Something inside so strong

Here’s the next part of a story which might turn into something longer… or might not! Jay has been relocated with a new identity to the village of Oxhope. One evening she wanders down to the pub where there seems to be a mini music-fest in progress. A band sets up and starts to play, and for a moment she  forgets her problems. Unexpectedly she is spooked by something, loses her confidence, and rushes home.

Jay was home. She felt shaken and spooked for no reason, except she was unused to the normal, unused to the everyday, unused to casual conversations and friendly low calorie invitations – low calorie, she didn’t mean low calorie, she meant low-key, she wasn’t drunk but she felt disoriented… she faced it, she felt frightened.
The grumpy woman who was actually friendly, the man who had wanted to buy her a drink and who Jay had thought was walking towards her, the lad who hauled her up onto the wall, Ed in the pub, the quiz he’d spoken about, Em and Gem, the team she Jay had agreed to join…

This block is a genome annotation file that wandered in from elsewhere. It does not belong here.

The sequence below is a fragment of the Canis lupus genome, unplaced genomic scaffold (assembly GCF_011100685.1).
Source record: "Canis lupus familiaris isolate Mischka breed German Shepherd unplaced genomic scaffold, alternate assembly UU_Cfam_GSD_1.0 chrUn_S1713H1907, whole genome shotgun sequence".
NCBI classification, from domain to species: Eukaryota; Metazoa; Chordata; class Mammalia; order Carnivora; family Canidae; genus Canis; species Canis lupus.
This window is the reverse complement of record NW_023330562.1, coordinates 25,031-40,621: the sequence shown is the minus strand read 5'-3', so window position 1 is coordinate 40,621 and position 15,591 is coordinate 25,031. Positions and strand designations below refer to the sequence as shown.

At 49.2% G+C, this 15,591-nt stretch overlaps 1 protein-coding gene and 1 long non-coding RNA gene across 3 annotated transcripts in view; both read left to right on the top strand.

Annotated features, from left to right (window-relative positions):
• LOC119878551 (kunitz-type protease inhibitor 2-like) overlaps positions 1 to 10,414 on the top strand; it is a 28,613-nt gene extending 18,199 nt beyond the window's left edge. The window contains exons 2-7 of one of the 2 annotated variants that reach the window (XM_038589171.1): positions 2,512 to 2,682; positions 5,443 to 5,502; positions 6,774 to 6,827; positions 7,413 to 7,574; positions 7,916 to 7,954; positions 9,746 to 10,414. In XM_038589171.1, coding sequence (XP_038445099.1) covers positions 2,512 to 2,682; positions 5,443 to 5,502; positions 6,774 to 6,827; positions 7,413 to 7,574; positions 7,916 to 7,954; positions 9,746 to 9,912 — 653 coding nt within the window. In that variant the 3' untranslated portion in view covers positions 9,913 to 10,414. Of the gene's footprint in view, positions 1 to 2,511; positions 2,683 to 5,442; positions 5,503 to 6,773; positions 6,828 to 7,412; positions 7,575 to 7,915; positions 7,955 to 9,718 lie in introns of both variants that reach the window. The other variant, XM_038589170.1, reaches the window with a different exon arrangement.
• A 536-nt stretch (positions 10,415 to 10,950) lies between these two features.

Jay felt panicked, there was no fight mode, only flight mode. She had locked the front door, checked the backdoor, glanced at the windows, checking they were properly shut, had run upstairs and then stopped on the landing. Her heart was pounding, she couldn’t catch her breath, her mouth was dry, she felt sick, she felt cold, she felt hot. She held onto the bannister rail, not to stop herself from falling or fainting, but to stop herself from running into her bedroom ad packing a bag.
The fanlight in the bathroom was open and through it she could still hear music from The Otter. It was a woman singing, no longer the band and it took a moment to recognise the old song. Jay couldn’t hear the words, just the rhythm and melody and the woman’s confident, powerful voice.
Jay stood up and tried to breathe deeply as she’d been taught, tried to bring herself down from flight mode, tried to land and stand, stand strong. She couldn’t hear the lyrics but she caught the refrain, ‘something inside so strong’.
Slowly she went back downstairs. This wasn’t going to beat her, she’d come so far, left so much behind. She had come here to stop running, she’d run far enough, left everything she knew, everything she was, everything.
Dammit, I need another pint.
She didn’t, it was an excuse, a reason to go back to the pub, back to the music, back to Otterfest.

 

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